Sure, we can call anything "Frank Lloyd Wright"

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SDR
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Re: Sure, we can call anything "Frank Lloyd Wright"

Post by SDR »

Besinger, Winter 1939:

"The caravan consisted of a stake-body truck, a pickup truck, a station wagon,
and four cars. In the caravan were "twenty three people, two dogs, one cat, and
'Lulu', Svetlana's pet macaw.""

Winter 1946:

"Late that afternoon, when some of us were still working in the drafting room,
a man, his wife, and his daughter started to enter the room. An apprentice intercepted
them and ushered them toward the point for an overall view of the camp.
But the little girl caught sight of Mrs. Wright's dog and started after it, heading
for the entrance to the camp. The man pursued his daughter, but when he caught
sight of Mr. and Mrs. Wright, who were just returning from Phoenix, he headed
for them instead. He followed them into the office, where he proceeded to . . ."

Summer 1948:

"Late in the summer of 1948 Gordon Lee decided to leave the Fellowship for
the second time. He had first joined the Fellowship in the summer of 1941 and
had left less than a year later, in January 1942, because he was told that he
could not keep a dog he had bought. He rejoined the Fellowship in January
1947 when he and Gordon Chadwick came to visit so that "Chad" could talk
with Mr. Wright about supervising the construction of the Friedman house in
Pecos, New Mexico."

Winter 1954:

"On the surface my relations with Mrs. Wright remained civil. But there were
several instances during the winter when the civility was interrupted. One of
these instances occurred early in December when a strange dog appeared in
camp. A group, including Mrs. Wright, had gathered around the dog and was
speculating about where it might have come from and what kind of dog it was. I
said that it was a weimaraner. Mrs. Wright immediately said that it wasn't, that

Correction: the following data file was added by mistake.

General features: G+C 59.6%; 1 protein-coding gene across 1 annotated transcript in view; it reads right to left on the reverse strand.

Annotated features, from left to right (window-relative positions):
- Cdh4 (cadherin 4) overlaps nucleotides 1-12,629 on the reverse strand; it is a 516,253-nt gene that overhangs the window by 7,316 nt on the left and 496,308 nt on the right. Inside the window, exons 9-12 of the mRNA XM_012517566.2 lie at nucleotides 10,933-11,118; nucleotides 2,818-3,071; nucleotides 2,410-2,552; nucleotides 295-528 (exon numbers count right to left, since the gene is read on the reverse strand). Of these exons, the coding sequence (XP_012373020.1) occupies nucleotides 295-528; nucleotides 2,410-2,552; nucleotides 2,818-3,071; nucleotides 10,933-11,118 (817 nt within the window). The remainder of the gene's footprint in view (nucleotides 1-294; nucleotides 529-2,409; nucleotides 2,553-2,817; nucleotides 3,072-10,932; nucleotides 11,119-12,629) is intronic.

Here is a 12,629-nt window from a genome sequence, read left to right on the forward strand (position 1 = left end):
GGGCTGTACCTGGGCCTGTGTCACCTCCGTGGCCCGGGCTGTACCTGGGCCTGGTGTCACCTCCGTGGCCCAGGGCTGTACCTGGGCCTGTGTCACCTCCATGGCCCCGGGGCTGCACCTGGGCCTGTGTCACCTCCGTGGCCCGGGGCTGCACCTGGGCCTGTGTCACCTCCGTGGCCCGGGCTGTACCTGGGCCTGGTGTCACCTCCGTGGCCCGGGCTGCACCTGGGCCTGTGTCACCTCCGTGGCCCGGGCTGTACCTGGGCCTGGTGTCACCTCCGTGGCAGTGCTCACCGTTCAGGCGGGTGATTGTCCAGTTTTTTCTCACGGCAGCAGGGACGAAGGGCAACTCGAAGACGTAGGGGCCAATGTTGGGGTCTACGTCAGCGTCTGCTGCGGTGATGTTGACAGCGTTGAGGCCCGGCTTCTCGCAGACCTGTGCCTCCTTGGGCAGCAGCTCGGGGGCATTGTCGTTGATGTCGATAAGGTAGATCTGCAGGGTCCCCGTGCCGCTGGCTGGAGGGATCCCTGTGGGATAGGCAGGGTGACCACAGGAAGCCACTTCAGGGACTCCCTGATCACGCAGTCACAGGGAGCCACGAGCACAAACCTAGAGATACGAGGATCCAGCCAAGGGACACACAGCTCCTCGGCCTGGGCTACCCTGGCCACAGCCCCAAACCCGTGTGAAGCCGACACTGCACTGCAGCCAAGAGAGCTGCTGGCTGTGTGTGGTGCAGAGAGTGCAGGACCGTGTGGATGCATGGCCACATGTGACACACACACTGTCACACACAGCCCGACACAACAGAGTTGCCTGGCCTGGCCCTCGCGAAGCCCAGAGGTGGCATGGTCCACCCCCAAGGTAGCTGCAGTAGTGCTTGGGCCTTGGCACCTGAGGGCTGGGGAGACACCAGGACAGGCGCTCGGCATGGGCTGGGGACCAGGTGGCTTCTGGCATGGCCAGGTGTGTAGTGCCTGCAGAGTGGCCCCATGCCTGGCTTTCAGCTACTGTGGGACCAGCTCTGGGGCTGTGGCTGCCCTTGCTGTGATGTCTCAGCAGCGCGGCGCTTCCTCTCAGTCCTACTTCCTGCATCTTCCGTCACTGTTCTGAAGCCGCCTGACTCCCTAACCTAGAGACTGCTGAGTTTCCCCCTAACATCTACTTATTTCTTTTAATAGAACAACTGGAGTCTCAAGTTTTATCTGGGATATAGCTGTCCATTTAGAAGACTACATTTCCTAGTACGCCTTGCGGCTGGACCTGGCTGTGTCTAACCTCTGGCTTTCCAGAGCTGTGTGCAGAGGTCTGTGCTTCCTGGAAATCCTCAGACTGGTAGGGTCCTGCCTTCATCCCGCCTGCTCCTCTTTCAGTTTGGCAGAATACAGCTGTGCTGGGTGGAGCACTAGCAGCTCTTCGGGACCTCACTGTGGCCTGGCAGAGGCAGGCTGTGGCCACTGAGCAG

she knew a weimaraner when she saw one. Her tone of voice implied that she
was always right. In this instance she wasn't. However, she took a fancy to this
dog and after many telephone calls and trips to town involving Wes and Gene
she came to own either this dog or one just like it. (There was an air of deception
and mystery around the acquisition of the pet. To avoid Mr. Wright's anger over
buying an expensive dog, he was encouraged to believe that it was the same dog
that had appeared in camp.)"


I was able to find these quotes by searching "dog" in a downloaded version of Besinger's book:

https://1lib.us/book/16564919/16e7cf

S

SDR
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Re: Sure, we can call anything "Frank Lloyd Wright"

Post by SDR »

Lonnie Lovness continues the "tail" of the dogs at Taliesin, with an account of Olgivanna's Great Danes. While many of the happenings in her book, "Growing Up Wright," lack dates, this entry locates itself in time by paraphrasing the great lady herself, in the section called "Cheetah":

"Mrs Wright always had a dog; her preference was a large one. When her black Great Dane Fiera died she asked Mother [Virginia] if she could find another to replace it. Since Mr Wright had died, she told Mother, she had been so alone . . ."

The tale is lengthy and well worth the read (another plug to Wrightians---and others: Buy the book !) so I won't repeat it here. Suffice to say that Mrs Wright was very specific about what kind of Dane she wanted, and Mrs Lovness, true to form, went above and beyond to fill the need. Mrs Wright ended up with a faithful and pampered harlequin blue female she called Cheetah. The dog survived its owner by just a few months following Olgivanna's death in 1985.

S


Paul Ringstrom
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Re: Sure, we can call anything "Frank Lloyd Wright"

Post by Paul Ringstrom »